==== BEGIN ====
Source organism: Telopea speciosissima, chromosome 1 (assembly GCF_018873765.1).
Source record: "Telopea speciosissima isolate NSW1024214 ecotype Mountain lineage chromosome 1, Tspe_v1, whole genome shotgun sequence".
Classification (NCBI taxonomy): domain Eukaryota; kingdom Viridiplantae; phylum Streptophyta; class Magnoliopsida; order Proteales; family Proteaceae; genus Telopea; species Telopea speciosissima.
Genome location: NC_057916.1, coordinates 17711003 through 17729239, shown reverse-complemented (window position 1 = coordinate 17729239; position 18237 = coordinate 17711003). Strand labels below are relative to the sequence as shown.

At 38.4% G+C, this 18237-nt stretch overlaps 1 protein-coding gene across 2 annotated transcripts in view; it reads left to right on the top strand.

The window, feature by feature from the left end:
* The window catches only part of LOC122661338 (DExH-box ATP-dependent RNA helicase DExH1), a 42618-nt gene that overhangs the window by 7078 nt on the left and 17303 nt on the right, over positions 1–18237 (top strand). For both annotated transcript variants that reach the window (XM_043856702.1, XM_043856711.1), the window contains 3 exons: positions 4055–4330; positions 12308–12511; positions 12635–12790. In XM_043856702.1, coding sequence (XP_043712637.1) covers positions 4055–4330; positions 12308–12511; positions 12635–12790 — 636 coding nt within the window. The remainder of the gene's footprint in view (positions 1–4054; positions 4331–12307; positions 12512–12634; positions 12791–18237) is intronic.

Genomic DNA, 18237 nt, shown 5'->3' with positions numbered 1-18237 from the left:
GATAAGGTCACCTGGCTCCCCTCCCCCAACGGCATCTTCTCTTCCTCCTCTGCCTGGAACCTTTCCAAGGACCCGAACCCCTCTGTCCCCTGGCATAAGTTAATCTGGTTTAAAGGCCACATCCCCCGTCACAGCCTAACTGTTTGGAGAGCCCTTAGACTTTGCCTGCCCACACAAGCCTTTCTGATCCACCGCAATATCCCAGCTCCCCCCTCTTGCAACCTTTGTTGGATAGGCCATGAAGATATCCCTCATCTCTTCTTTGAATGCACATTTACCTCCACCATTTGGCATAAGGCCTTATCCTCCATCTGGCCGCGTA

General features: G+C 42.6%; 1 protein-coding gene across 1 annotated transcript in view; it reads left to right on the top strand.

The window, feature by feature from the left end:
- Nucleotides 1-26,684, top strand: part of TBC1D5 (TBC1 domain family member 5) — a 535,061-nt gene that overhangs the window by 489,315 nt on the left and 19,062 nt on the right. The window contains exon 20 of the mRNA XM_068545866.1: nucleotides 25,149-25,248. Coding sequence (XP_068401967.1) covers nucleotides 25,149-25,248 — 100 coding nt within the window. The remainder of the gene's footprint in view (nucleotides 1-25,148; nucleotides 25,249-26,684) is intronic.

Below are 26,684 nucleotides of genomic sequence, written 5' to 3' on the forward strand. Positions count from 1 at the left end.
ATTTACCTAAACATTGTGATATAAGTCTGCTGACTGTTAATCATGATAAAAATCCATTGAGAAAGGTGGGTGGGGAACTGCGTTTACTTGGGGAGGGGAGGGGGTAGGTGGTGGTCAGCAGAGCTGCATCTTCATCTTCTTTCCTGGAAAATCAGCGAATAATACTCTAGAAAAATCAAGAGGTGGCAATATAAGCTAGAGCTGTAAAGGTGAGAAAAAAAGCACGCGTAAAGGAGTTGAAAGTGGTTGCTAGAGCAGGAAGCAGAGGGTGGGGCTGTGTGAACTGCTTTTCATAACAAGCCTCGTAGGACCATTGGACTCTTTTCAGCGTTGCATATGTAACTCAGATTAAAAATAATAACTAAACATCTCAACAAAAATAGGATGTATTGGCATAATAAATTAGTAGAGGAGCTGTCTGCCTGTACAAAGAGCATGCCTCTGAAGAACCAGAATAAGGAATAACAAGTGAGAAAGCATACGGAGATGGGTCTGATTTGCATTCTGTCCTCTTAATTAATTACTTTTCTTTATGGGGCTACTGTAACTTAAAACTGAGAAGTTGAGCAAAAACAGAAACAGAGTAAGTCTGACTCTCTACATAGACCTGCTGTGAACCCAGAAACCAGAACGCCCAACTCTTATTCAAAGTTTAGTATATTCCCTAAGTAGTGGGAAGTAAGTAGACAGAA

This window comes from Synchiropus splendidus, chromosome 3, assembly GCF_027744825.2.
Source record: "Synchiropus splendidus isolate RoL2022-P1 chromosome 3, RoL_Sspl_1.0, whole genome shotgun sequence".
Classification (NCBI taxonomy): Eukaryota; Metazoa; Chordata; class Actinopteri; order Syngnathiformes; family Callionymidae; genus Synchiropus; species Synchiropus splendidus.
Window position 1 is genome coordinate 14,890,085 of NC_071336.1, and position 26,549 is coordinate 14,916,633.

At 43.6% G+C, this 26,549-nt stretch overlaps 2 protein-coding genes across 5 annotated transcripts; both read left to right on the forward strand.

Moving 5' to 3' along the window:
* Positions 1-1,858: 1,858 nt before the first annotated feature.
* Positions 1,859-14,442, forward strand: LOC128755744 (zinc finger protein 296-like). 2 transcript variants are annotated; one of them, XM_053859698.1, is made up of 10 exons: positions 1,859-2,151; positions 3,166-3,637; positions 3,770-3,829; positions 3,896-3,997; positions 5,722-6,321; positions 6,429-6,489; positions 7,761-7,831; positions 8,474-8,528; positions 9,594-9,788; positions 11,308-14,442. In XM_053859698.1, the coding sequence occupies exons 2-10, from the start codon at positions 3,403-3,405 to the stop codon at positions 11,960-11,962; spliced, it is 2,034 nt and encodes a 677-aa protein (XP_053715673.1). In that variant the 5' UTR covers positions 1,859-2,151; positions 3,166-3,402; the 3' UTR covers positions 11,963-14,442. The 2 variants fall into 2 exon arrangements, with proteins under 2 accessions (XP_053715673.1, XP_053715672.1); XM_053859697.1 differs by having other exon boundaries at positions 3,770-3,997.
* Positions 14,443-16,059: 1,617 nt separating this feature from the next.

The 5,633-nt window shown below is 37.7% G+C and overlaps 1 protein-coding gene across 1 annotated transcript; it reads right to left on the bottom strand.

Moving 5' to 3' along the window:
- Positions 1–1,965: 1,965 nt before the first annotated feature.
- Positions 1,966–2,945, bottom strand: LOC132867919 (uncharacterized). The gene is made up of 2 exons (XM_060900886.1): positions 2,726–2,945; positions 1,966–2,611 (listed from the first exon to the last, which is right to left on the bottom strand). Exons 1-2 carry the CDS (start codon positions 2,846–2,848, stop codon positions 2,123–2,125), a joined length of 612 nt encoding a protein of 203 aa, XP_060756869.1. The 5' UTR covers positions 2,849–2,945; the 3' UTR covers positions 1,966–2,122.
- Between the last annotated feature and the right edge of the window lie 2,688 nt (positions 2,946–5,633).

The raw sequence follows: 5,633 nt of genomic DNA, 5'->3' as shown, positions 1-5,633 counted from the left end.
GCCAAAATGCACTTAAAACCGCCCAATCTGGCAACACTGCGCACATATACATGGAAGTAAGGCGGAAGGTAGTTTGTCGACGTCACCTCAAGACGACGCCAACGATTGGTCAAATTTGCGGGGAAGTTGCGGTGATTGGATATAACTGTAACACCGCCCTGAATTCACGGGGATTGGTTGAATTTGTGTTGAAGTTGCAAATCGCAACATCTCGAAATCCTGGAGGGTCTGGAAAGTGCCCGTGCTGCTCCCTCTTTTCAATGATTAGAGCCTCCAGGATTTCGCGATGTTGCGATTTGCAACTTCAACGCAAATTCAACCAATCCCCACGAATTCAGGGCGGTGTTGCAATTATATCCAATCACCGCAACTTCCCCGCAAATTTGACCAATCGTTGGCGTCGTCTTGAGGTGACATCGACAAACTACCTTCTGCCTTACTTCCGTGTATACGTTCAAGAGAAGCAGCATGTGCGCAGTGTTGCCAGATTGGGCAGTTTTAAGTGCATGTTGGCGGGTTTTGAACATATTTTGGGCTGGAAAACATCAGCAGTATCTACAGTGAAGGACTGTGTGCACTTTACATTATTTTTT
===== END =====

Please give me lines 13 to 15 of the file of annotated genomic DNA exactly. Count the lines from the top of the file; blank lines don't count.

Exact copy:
Below are 26,684 nucleotides of genomic sequence, written 5' to 3' on the forward strand. Positions count from 1 at the left end.
ATTTACCTAAACATTGTGATATAAGTCTGCTGACTGTTAATCATGATAAAAATCCATTGAGAAAGGTGGGTGGGGAACTGCGTTTACTTGGGGAGGGGAGGGGGTAGGTGGTGGTCAGCAGAGCTGCATCTTCATCTTCTTTCCTGGAAAATCAGCGAATAATACTCTAGAAAAATCAAGAGGTGGCAATATAAGCTAGAGCTGTAAAGGTGAGAAAAAAAGCACGCGTAAAGGAGTTGAAAGTGGTTGCTAGAGCAGGAAGCAGAGGGTGGGGCTGTGTGAACTGCTTTTCATAACAAGCCTCGTAGGACCATTGGACTCTTTTCAGCGTTGCATATGTAACTCAGATTAAAAATAATAACTAAACATCTCAACAAAAATAGGATGTATTGGCATAATAAATTAGTAGAGGAGCTGTCTGCCTGTACAAAGAGCATGCCTCTGAAGAACCAGAATAAGGAATAACAAGTGAGAAAGCATACGGAGATGGGTCTGATTTGCATTCTGTCCTCTTAATTAATTACTTTTCTTTATGGGGCTACTGTAACTTAAAACTGAGAAGTTGAGCAAAAACAGAAACAGAGTAAGTCTGACTCTCTACATAGACCTGCTGTGAACCCAGAAACCAGAACGCCCAACTCTTATTCAAAGTTTAGTATATTCCCTAAGTAGTGGGAAGTAAGTAGACAGAA

This window comes from Synchiropus splendidus, chromosome 3, assembly GCF_027744825.2.